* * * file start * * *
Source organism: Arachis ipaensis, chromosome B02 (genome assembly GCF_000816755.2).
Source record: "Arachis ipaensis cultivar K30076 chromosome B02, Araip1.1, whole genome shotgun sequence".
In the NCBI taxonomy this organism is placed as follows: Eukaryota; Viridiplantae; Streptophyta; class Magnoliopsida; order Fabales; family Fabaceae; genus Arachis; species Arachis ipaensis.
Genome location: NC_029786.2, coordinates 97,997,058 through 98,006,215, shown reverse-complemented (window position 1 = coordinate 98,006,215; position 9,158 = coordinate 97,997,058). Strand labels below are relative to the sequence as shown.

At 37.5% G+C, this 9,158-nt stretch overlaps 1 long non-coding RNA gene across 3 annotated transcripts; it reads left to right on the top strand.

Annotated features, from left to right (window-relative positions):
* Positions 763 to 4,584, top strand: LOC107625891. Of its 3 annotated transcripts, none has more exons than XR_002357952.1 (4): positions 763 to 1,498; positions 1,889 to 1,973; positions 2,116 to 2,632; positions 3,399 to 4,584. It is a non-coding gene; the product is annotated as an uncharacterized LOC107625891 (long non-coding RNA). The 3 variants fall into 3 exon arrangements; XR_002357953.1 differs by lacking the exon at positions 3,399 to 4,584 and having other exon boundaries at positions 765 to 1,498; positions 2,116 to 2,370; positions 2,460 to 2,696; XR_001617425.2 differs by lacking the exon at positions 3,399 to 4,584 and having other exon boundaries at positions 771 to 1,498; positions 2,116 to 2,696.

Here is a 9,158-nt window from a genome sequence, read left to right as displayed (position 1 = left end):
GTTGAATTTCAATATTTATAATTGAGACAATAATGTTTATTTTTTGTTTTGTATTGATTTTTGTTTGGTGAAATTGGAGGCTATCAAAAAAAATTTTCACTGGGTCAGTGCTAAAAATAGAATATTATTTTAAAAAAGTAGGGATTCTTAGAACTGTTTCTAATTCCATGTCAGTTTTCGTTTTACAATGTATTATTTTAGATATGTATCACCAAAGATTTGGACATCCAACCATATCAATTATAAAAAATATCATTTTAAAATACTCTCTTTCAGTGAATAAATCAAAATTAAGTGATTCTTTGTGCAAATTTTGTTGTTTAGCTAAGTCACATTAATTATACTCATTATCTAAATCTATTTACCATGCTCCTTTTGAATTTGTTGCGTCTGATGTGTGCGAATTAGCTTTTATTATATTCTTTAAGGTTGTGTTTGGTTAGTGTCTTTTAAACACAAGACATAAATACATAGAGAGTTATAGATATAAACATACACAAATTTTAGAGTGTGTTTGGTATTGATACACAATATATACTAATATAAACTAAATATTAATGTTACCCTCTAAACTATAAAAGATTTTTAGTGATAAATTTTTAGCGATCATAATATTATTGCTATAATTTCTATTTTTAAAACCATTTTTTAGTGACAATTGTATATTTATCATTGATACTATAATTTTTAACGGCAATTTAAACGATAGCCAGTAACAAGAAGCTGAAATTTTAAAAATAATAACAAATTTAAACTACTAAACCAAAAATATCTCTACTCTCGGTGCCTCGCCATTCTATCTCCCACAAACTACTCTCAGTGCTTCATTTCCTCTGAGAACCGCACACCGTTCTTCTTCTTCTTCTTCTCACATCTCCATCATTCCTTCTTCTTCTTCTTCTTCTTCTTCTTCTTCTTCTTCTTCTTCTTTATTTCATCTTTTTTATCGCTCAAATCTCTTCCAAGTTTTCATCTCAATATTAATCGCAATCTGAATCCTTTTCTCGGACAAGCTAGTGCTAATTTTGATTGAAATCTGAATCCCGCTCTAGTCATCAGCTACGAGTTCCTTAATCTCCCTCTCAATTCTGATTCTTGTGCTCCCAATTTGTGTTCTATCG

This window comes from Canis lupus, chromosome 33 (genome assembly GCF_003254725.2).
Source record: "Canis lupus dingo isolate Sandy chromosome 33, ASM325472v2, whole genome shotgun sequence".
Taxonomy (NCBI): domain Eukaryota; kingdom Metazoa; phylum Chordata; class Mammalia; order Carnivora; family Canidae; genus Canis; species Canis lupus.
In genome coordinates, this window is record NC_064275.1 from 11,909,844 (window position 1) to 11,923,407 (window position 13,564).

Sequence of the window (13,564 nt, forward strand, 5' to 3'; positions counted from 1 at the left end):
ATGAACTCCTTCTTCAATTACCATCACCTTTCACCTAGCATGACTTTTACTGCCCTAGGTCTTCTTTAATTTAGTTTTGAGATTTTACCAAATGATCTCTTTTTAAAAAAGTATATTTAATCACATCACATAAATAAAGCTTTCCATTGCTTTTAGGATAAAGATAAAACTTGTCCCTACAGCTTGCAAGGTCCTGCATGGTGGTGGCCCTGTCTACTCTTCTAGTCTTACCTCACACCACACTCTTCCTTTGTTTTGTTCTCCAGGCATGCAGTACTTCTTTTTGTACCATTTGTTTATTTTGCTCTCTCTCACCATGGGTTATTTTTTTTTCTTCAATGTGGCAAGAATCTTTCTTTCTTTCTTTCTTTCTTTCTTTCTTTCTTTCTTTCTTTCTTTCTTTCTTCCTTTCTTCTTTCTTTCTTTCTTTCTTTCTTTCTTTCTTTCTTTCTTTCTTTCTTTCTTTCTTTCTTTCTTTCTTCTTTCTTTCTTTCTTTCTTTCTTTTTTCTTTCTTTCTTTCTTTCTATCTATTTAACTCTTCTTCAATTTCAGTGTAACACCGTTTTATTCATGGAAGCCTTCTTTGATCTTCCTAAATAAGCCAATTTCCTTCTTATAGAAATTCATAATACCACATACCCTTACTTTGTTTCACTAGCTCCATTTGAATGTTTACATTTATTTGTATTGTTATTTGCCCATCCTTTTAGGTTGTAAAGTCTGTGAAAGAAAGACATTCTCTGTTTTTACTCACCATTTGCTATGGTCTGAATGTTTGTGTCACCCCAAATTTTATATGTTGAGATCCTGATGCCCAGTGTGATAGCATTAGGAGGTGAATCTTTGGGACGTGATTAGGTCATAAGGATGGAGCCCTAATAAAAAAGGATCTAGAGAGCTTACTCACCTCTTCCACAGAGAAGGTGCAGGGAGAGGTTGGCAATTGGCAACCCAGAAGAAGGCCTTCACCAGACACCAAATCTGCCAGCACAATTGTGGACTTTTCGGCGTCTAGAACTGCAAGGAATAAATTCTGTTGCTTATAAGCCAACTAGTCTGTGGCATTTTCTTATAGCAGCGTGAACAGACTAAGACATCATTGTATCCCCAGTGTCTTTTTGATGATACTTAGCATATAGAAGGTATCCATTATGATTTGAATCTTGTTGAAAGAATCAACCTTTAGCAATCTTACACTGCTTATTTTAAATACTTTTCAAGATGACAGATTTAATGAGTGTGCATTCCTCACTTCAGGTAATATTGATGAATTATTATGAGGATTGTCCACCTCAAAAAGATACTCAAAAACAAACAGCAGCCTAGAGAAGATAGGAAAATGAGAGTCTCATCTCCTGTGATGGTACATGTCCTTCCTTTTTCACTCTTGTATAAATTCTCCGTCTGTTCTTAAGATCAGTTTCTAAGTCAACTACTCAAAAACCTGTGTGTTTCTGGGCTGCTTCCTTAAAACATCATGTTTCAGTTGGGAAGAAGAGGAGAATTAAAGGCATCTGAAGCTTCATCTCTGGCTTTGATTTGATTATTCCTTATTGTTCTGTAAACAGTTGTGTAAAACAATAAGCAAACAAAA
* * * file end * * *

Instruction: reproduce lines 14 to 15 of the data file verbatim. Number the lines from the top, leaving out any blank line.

Sequence of the window (13,564 nt, forward strand, 5' to 3'; positions counted from 1 at the left end):
ATGAACTCCTTCTTCAATTACCATCACCTTTCACCTAGCATGACTTTTACTGCCCTAGGTCTTCTTTAATTTAGTTTTGAGATTTTACCAAATGATCTCTTTTTAAAAAAGTATATTTAATCACATCACATAAATAAAGCTTTCCATTGCTTTTAGGATAAAGATAAAACTTGTCCCTACAGCTTGCAAGGTCCTGCATGGTGGTGGCCCTGTCTACTCTTCTAGTCTTACCTCACACCACACTCTTCCTTTGTTTTGTTCTCCAGGCATGCAGTACTTCTTTTTGTACCATTTGTTTATTTTGCTCTCTCTCACCATGGGTTATTTTTTTTTCTTCAATGTGGCAAGAATCTTTCTTTCTTTCTTTCTTTCTTTCTTTCTTTCTTTCTTTCTTTCTTTCTTTCTTCCTTTCTTCTTTCTTTCTTTCTTTCTTTCTTTCTTTCTTTCTTTCTTTCTTTCTTTCTTTCTTTCTTTCTTTCTTCTTTCTTTCTTTCTTTCTTTCTTTTTTCTTTCTTTCTTTCTTTCTATCTATTTAACTCTTCTTCAATTTCAGTGTAACACCGTTTTATTCATGGAAGCCTTCTTTGATCTTCCTAAATAAGCCAATTTCCTTCTTATAGAAATTCATAATACCACATACCCTTACTTTGTTTCACTAGCTCCATTTGAATGTTTACATTTATTTGTATTGTTATTTGCCCATCCTTTTAGGTTGTAAAGTCTGTGAAAGAAAGACATTCTCTGTTTTTACTCACCATTTGCTATGGTCTGAATGTTTGTGTCACCCCAAATTTTATATGTTGAGATCCTGATGCCCAGTGTGATAGCATTAGGAGGTGAATCTTTGGGACGTGATTAGGTCATAAGGATGGAGCCCTAATAAAAAAGGATCTAGAGAGCTTACTCACCTCTTCCACAGAGAAGGTGCAGGGAGAGGTTGGCAATTGGCAACCCAGAAGAAGGCCTTCACCAGACACCAAATCTGCCAGCACAATTGTGGACTTTTCGGCGTCTAGAACTGCAAGGAATAAATTCTGTTGCTTATAAGCCAACTAGTCTGTGGCATTTTCTTATAGCAGCGTGAACAGACTAAGACATCATTGTATCCCCAGTGTCTTTTTGATGATACTTAGCATATAGAAGGTATCCATTATGATTTGAATCTTGTTGAAAGAATCAACCTTTAGCAATCTTACACTGCTTATTTTAAATACTTTTCAAGATGACAGATTTAATGAGTGTGCATTCCTCACTTCAGGTAATATTGATGAATTATTATGAGGATTGTCCACCTCAAAAAGATACTCAAAAACAAACAGCAGCCTAGAGAAGATAGGAAAATGAGAGTCTCATCTCCTGTGATGGTACATGTCCTTCCTTTTTCACTCTTGTATAAATTCTCCGTCTGTTCTTAAGATCAGTTTCTAAGTCAACTACTCAAAAACCTGTGTGTTTCTGGGCTGCTTCCTTAAAACATCATGTTTCAGTTGGGAAGAAGAGGAGAATTAAAGGCATCTGAAGCTTCATCTCTGGCTTTGATTTGATTATTCCTTATTGTTCTGTAAACAGTTGTGTAAAACAATAAGCAAACAAAA